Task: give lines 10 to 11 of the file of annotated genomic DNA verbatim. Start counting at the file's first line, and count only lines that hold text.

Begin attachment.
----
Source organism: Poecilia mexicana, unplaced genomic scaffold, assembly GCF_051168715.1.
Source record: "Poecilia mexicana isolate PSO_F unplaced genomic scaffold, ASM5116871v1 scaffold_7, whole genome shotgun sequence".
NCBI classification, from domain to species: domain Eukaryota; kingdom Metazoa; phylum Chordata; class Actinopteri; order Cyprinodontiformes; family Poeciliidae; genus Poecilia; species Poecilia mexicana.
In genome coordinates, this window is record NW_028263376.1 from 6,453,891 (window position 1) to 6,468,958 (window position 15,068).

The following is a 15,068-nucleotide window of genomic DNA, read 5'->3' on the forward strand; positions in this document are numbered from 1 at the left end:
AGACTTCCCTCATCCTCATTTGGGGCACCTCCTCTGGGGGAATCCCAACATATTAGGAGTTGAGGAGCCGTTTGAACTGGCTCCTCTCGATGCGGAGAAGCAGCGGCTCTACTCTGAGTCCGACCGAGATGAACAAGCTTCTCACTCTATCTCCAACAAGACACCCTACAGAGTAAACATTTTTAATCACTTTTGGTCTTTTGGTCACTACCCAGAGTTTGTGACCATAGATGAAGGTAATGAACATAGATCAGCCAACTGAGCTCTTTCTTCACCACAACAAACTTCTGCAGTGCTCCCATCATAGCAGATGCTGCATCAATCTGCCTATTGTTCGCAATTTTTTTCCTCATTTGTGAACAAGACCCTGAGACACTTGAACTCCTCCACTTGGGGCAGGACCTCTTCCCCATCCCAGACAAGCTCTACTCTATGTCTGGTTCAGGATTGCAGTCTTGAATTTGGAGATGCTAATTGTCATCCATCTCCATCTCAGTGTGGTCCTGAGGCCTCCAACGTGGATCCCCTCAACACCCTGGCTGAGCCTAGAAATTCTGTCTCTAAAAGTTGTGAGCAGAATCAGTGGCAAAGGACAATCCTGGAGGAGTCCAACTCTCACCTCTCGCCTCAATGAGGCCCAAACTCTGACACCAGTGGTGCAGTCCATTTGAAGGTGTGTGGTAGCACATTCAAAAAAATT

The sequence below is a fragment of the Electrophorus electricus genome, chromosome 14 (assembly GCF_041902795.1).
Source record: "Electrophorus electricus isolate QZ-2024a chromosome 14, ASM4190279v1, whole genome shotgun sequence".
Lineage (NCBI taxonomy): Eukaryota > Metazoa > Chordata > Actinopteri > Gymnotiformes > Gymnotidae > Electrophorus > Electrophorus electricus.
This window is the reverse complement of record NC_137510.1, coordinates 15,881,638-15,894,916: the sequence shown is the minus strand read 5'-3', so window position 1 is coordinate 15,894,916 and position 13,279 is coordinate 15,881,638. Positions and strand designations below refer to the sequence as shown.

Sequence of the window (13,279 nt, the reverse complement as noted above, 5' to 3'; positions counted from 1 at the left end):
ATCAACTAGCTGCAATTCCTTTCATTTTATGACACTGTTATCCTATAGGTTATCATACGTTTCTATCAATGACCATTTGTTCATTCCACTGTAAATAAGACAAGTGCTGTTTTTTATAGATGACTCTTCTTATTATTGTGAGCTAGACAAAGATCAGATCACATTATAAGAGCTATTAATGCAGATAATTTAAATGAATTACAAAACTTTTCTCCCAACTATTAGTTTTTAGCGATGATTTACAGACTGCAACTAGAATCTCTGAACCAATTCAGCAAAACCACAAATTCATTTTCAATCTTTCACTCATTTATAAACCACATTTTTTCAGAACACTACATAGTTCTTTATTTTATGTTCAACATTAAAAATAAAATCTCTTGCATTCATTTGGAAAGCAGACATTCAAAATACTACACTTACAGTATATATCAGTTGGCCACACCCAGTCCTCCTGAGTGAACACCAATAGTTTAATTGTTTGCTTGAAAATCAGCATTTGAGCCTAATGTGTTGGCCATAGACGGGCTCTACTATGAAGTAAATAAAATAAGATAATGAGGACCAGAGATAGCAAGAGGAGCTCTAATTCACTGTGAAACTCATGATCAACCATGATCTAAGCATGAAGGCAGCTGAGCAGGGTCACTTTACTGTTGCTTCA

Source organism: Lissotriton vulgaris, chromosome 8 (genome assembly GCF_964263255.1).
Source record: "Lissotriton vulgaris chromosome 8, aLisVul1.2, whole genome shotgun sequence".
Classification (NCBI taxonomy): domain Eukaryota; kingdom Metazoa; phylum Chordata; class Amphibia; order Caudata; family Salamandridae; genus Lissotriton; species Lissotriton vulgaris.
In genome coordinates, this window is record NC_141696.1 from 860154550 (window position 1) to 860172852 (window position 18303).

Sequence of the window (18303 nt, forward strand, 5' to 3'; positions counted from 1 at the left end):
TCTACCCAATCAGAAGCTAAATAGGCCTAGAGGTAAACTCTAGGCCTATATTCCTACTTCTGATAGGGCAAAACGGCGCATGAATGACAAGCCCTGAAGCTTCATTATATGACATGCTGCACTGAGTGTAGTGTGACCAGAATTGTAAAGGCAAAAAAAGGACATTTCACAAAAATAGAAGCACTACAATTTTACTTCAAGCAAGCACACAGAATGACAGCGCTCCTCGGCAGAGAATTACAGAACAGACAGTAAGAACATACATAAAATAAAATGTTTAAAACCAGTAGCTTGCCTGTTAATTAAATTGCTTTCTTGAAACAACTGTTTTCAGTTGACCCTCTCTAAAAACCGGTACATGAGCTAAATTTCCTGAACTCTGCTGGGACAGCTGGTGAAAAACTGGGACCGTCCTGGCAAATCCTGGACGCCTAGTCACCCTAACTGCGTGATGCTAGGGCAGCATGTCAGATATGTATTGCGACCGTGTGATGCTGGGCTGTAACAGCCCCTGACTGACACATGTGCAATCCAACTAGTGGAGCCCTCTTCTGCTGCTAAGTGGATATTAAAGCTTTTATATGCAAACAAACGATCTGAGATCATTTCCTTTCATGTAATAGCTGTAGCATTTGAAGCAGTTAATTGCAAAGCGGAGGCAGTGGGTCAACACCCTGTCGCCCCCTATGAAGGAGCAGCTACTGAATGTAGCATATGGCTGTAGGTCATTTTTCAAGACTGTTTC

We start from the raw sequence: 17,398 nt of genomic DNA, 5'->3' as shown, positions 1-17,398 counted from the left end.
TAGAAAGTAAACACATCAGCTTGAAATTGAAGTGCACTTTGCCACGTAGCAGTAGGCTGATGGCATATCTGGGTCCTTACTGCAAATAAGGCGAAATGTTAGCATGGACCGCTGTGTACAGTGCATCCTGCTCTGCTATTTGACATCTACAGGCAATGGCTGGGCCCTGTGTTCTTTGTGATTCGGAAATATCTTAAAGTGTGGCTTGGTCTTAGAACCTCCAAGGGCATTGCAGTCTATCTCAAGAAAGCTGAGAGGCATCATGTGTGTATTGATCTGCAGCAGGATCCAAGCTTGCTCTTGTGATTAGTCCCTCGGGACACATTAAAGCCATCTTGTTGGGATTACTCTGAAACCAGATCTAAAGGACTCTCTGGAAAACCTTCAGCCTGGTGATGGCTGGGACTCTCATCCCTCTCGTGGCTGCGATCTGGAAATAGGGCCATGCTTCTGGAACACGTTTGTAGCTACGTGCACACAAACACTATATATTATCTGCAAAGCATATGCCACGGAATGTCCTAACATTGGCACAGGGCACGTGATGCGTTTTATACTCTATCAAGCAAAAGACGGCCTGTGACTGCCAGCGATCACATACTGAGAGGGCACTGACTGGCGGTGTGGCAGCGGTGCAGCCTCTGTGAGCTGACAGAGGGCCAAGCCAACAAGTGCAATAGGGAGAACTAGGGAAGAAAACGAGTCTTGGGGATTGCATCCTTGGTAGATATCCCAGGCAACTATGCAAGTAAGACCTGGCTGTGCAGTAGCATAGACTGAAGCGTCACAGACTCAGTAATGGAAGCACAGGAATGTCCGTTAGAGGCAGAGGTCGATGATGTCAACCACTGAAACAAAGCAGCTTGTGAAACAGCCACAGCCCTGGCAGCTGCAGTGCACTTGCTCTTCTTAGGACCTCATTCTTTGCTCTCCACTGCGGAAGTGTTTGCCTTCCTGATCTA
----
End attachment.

This window is the reverse complement of record NC_137510.1, coordinates 15,881,638-15,894,916: the sequence shown is the minus strand read 5'-3', so window position 1 is coordinate 15,894,916 and position 13,279 is coordinate 15,881,638. Positions and strand designations below refer to the sequence as shown.

Sequence of the window (13,279 nt, the reverse complement as noted above, 5' to 3'; positions counted from 1 at the left end):